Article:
What patent medicine begun in 1885 eventually became one of our most popular drinks?
Here’s a hint: It contained two “medicinal” ingredients–extract of coca leaves (cocaine) and kola nuts (the latter being a source of caffeine). How much cocaine was actually contained within the syrup at the time is unknown, but we do know that cocaine continued to be an ingredient in the syrup (however minute) to secure the trade name “Coco-Cola” right up to 1929.
Wounded in the Civil War, inventor Confederate Colonel John Pemberton became addicted to morphine. His need to replace morphine led to the formulation of the Coca-Cola recipe, originally produced as a coca wine. It was formally registered as a French Wine (Coca) nerve tonic. It was reformulated in 1886 in a non-alcoholic version, became Coca-Cola, and sold out of Jacob’s Pharmacy in Atlanta, Georgia. But “soda” drinks had already become popular.
Increasingly found in pharmacies by the 1830’s, soda fountains were helping to dispense medications with the flavor of mineral (or naturally carbonated) water. Back then, two plant roots, specifically sarsaparilla and sassafras, were recognized for their unique flavor and presumed to contain medicinal properties. Sassafras (as well as sarsaparilla) was a major ingredient in root beer, brewed as a mildly alcoholic beverage. (Studies found sassafras oil caused cancer or permanent liver damage in laboratory animals in 1960. A process was then discovered to remove the harmful substance.)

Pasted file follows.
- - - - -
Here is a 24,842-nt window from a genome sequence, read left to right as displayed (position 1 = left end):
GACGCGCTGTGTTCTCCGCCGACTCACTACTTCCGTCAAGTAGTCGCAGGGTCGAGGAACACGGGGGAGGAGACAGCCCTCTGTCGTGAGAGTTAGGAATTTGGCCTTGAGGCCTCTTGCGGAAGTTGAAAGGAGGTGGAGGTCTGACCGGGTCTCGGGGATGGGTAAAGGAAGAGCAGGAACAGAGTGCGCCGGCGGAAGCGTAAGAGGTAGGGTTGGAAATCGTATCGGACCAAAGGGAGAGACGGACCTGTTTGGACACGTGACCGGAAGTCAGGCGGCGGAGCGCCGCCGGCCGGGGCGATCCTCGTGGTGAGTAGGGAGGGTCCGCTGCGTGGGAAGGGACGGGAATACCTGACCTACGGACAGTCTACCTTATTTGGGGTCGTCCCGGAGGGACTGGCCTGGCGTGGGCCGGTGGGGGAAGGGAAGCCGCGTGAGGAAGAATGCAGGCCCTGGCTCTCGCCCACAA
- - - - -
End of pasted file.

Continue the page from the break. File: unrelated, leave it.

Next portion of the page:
And, by the way, Coke’s main competition was created by Caleb Bradham of North Carolina when he concocted a fountain drink in his pharmacy that was intended to aid digestion and boost energy in 1898. The main ingredients are pepsin (a digestive enzyme) and kola nuts, later to become Pepsi-Cola.
And really, this is nothing. Think what man discovered they could do with rice, corn and grapes and those drinks have been around for thousands of years! ©2016 Virginia Williams